[ BASQUIAT and SAMOİ ]
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Jean Michel Basquiat was an artist who was born on December 22, 1960 to a Haitian father (Gerard Basquiat) and a Brooklyn born Puerto Rican mother (Matild).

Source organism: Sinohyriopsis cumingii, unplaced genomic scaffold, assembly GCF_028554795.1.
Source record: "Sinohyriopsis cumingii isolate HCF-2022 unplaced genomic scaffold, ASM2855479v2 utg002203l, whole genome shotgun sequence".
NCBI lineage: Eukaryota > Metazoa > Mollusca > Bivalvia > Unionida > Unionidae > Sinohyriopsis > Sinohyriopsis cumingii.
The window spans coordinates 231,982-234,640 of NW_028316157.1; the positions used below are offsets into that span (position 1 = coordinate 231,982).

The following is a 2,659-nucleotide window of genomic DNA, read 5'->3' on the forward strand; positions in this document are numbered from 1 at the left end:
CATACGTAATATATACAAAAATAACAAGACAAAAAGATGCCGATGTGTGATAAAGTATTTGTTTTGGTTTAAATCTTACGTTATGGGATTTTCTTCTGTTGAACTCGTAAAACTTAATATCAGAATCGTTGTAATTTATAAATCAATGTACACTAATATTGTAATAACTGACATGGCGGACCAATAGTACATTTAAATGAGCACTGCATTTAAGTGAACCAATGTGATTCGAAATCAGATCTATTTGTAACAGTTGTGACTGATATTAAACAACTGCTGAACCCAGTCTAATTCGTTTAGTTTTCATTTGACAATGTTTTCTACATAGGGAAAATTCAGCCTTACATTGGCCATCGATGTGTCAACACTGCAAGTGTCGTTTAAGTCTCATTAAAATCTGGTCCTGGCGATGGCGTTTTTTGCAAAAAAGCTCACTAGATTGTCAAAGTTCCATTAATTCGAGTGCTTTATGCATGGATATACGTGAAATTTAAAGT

Even as a young child Basquiat displayed an excellent talent for art which is mother strongly encouraged. Unlike the average graffiti artist, Jean-Michel Basquiat came to personify the art scene of the 80s, with its merging of youth culture, money, hype, excess, and self-destruction. And then there was the work, which the public image tended to overshadow: paintings and drawings that conjured up marginal urban black culture and black history, as well as the artist's own conflicted sense of identity. coverIn 1977, along with a friend Al Diaz, Basquiat started to spray painting cryptic sayings on subway trains and around lower Manhattan and signing them with the name SAMOİ (Same Old Shit). Basquiat always said that "SAMOİ as an end to mindwash religion, nowhere politics, and bogus philosophy," "SAMOİ saves idiots," "Plush safe he think; SAMOİ”. Basquiat's ploy was to write anti-materialism messages in plain view of some of the worst materialists around. coverThis was not only a key to his rise to fame, but a stunning reflection of the tendency of the bourgeoisie to co-opt cultural opposition. cover When some of Basquiat's early work, which was a combination of painting and graffiti, first appeared in an "alternative" Lower East Side gallery, he was discovered by Henry Geldzahler. Within a year or so, Basquiat had developed his highly marketable style. cover It combined Afrocentric themes mixed with graffiti based on his own hermetic universe of symbols. Painted on unconventional media, including objects retrieved from the junkyard, Basquiat seemed to be attacking bourgeois society. cover As Basquiat became more and more marketable, there was more and more pressure for him to produce. He was seen as the ultimate party animal, a wannabe streetkid and grafittist hiding his black Brooklyn middle class roots. Since he had an enormous appetite for drugs, expensive clothing, fancy restaurants and first-class travel, this meant that he was tempted to work around the clock. cover Stoked by cocaine and marijuana, he'd often paint 18 hours in a row and then use heroin to get to sleep. When he awoke, he'd start off where he left off. As a modern-day equivalent of the Nibelungen, Basquiat labored away in the windowless basement of an upscale gallery run by an Italian woman named Annina Nosei who saw herself as an "ex-hippie". If he was a slave, he was certainly a well-dressed one. Worthy Constituant Basquiat worked on his paintings in Armani suits and often appeared in public in these same paint-splattered $1000 suits--a testament to his affinity for both mammon and bohemia. By 1984, many of Basquiat's friends had become quite concerned about his excessive drug use, often finding him unkempt and in a state of paranoia. Basquiat's paranoia was also fueled by the very real threat of people stealing work from his apartment and of art dealers taking unfinished work from his studio Basquiat as artist and icon was eagerly embraced by the "postal" academic establishment who saw his graffiti as a form of Derridean 'ecriture'. BasquiatHis work was often grouped with Barbara Kruger, whose trademarked neon works including slogans like "I shop therefore I am" often appeared on the walls of the same upscale residences as Basquiat's. cover Near the end of his short life, Basquiat hooked up with Andy Warhol. Basquiat gave Warhol the cachet of being connected to the personification of youthful energy, while Warhol supplied the younger artist with introductions to wealthy clients as well as serving as a surrogate father figure. Apparently Basquiat was the only African-American that Warhol ever befriended, let alone got within close proximity to. The first time Warhol saw him striding toward his studios from across the street, he told an assistant, "Don't let that coloured boy inside." Despite this, their relationship continued until Warhol’s death in 1987. Basquiat also affected Warhol's affectless style. After Warhol died, Basquiat went off the deep end even though he had once claimed to be drug free upon his return from his ranch in Hawaii. On August 12, 1988 he died of a heroin overdose. He was 28 years old.


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